These are the Amazon Dash buttons we'd really like to see

Making the most of the Internet of Things

If you've not come across Amazon's Dash buttons before, they're simple internet-connected buttons linked to one particular product (like washing powder or coffee sachets). The idea is you tap the button when you're running low on something and Amazon delivers fresh stock right to your door.

If Jeff Bezos happens to be reading, we've got a few interesting ideas about the ways in which these Amazon Dash buttons could be used - we're happy to wave all royalties for coming up with these innovative implementations of the technology in return for the extra convenience they'd bring. Over to you Jeff.

Lucky dip

Amazon boxes

Actually taking the trouble to shop for items and getting what you ordered is old hat these days: what about a Dash button that picks something from the virtual Amazon shelves at random? You might find yourself stuck with a completely useless bit of tat from time to time but we think the hits would outweigh the misses.

Plus there's the whole sense of excitement from playing lucky dip (you remember those kids' parties, right) - setting up your preferred interests (e.g. video games, music) and price point limits would be fairly straightforward from Amazon's end, and you could then tap away whenever you wanted to be surprised... or needed a Secret Santa.

Batteries

Surely batteries are high on the list of stuff everyone runs out of on a regular basis: from television remote controllers to computer mice, plenty of gadgets and gizmos still require batteries as a power source. Being able to replenish stocks with a push of a button would be very handy indeed.

You'd probably need different buttons for different types of battery of course. Even having rechargeable batteries in a lot of gadgets doesn't always help - we're forever misplacing our charging cable, so how about a Dash button for one of those too, Amazon?

Personalised birthday/anniversary/Christmas presents

Amazon logo

In the increasingly hectic, always-on modern age in which we live, it can be tricky to remember all those key events for family and friends throughout the year, let alone find time to actually hunt down the perfect gift. What about an Amazon Dash button for each of your loved ones that you can press whenever you're in need of an emergency present?

The button could be tied to someone else's Amazon Wish List (with their permission) and that saves you the trouble of having to second guess what they'd actually like for a gift. You can even get same-day delivery in some parts of the world, of course.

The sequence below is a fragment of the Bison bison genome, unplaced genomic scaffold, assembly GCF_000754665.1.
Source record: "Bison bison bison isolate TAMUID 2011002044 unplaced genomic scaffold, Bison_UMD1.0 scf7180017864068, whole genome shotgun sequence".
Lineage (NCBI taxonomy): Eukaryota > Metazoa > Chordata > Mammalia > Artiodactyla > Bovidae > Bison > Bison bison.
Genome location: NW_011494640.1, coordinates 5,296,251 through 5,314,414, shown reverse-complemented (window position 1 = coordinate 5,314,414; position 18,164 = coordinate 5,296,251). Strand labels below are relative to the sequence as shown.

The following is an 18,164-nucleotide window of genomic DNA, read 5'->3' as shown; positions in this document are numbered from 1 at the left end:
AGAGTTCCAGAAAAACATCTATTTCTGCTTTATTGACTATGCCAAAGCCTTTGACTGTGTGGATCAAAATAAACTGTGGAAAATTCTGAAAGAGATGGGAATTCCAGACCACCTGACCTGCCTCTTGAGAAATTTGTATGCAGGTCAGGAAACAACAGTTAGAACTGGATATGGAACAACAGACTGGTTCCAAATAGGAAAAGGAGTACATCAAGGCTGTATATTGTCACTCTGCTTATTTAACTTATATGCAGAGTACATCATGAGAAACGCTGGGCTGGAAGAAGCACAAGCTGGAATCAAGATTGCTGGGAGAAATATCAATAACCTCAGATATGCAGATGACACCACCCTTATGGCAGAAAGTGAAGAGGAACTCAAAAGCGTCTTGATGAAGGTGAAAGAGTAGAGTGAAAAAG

Breakfast

The last time you were staying at a hotel you might have taken the opportunity to order your breakfast the night before, and we'd be very interested in an Amazon Dash button that does the same job - save yourself some time and effort in the kitchen by getting piping hot scrambled eggs and bacon delivered to your door at 8am.

And it's not such a far-fetched idea either: the rumours are that Amazon is already testing a takeaway food delivery service, and it could partner up with local restaurants eager to make some money from those people who aren't able to call in in person.

Cash and currency

Loose change

If Amazon can save us a trip to the local cafe then perhaps it can save us a trip to the ATM as well - what about a secure cash delivery service for those times when you don't want to have to make a diversion to the cash machine on your next night out? Or those times when you owe the plumber but don't want to venture outside.

Even better, Amazon could incorporate a currency exchange service into the system to save you a queue at the shops - the Post Office in fact already delivers foreign currency straight to your door, so it's not such a stretch to think Amazon might one day join in.

The next iPhone

Every knows the iPhone is one of the most in-demand gadgets there is, so why not a Dash button to get your order in as soon as possible? This isn't a button you're going to be using more than once a year but it's much more convenient than trying to navigate Apple's website while it struggles under the load of pre-orders.

Amazon could even release limited edition buttons in advance of Apple events: as soon as Tim Cook unveils the new handset, fans have the chance to press a Dash button to confirm their order. Smaller, less important details such as price, colour and storage capacity can all be worked out later on.

Alcoholic beverages

Amazon wine

For sheer frustration, nothing beats running out of beer or wine halfway through a party or particularly significant sporting event. A Dash button linked to, say, a crate of cans of Kronenbourg 1664 could be a real lifesaver if you're entertaining friends and need to replenish stocks because the usual suspects turned up without their own beer.

There are a few potential problems, however: tapping the magic alcohol button might become dangerously addictive after you've had a few, and delivery would need to be pretty quick for it to be of any use. Still, we can live in hope.

Liked this? Why not read Amazon Dash explained: how Amazon's smart button will change our lives

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